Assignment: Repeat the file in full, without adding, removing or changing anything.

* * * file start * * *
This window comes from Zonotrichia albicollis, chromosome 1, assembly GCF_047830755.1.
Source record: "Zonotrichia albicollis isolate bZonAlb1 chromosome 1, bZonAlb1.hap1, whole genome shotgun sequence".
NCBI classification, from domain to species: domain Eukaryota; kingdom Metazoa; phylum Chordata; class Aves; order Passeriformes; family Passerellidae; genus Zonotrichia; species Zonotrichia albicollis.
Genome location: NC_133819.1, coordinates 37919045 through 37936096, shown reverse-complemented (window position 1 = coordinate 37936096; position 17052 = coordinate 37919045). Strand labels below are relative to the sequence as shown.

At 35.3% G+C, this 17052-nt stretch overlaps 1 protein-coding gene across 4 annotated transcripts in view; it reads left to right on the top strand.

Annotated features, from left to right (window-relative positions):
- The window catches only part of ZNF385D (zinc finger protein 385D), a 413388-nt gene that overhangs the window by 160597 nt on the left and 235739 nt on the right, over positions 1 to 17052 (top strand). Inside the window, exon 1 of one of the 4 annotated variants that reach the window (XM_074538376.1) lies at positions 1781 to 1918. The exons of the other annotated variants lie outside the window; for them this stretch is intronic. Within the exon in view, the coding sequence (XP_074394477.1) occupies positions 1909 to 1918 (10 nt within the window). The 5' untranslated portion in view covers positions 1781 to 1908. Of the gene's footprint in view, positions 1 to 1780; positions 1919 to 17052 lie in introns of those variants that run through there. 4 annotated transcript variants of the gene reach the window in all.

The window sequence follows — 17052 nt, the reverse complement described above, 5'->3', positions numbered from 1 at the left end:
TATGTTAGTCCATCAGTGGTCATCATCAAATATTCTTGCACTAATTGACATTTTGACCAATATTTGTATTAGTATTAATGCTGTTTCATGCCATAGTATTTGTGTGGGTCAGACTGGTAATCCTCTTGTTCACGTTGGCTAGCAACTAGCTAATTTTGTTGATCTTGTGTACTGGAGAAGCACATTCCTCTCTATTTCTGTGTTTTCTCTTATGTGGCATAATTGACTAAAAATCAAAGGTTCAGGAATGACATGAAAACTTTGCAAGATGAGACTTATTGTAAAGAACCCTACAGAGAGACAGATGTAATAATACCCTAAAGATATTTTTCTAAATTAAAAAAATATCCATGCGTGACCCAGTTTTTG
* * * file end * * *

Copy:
This window comes from Zonotrichia albicollis, chromosome 1, assembly GCF_047830755.1.
Source record: "Zonotrichia albicollis isolate bZonAlb1 chromosome 1, bZonAlb1.hap1, whole genome shotgun sequence".
NCBI classification, from domain to species: domain Eukaryota; kingdom Metazoa; phylum Chordata; class Aves; order Passeriformes; family Passerellidae; genus Zonotrichia; species Zonotrichia albicollis.
Genome location: NC_133819.1, coordinates 37919045 through 37936096, shown reverse-complemented (window position 1 = coordinate 37936096; position 17052 = coordinate 37919045). Strand labels below are relative to the sequence as shown.

At 35.3% G+C, this 17052-nt stretch overlaps 1 protein-coding gene across 4 annotated transcripts in view; it reads left to right on the top strand.

Annotated features, from left to right (window-relative positions):
- The window catches only part of ZNF385D (zinc finger protein 385D), a 413388-nt gene that overhangs the window by 160597 nt on the left and 235739 nt on the right, over positions 1 to 17052 (top strand). Inside the window, exon 1 of one of the 4 annotated variants that reach the window (XM_074538376.1) lies at positions 1781 to 1918. The exons of the other annotated variants lie outside the window; for them this stretch is intronic. Within the exon in view, the coding sequence (XP_074394477.1) occupies positions 1909 to 1918 (10 nt within the window). The 5' untranslated portion in view covers positions 1781 to 1908. Of the gene's footprint in view, positions 1 to 1780; positions 1919 to 17052 lie in introns of those variants that run through there. 4 annotated transcript variants of the gene reach the window in all.

The window sequence follows — 17052 nt, the reverse complement described above, 5'->3', positions numbered from 1 at the left end:
TATGTTAGTCCATCAGTGGTCATCATCAAATATTCTTGCACTAATTGACATTTTGACCAATATTTGTATTAGTATTAATGCTGTTTCATGCCATAGTATTTGTGTGGGTCAGACTGGTAATCCTCTTGTTCACGTTGGCTAGCAACTAGCTAATTTTGTTGATCTTGTGTACTGGAGAAGCACATTCCTCTCTATTTCTGTGTTTTCTCTTATGTGGCATAATTGACTAAAAATCAAAGGTTCAGGAATGACATGAAAACTTTGCAAGATGAGACTTATTGTAAAGAACCCTACAGAGAGACAGATGTAATAATACCCTAAAGATATTTTTCTAAATTAAAAAAATATCCATGCGTGACCCAGTTTTTG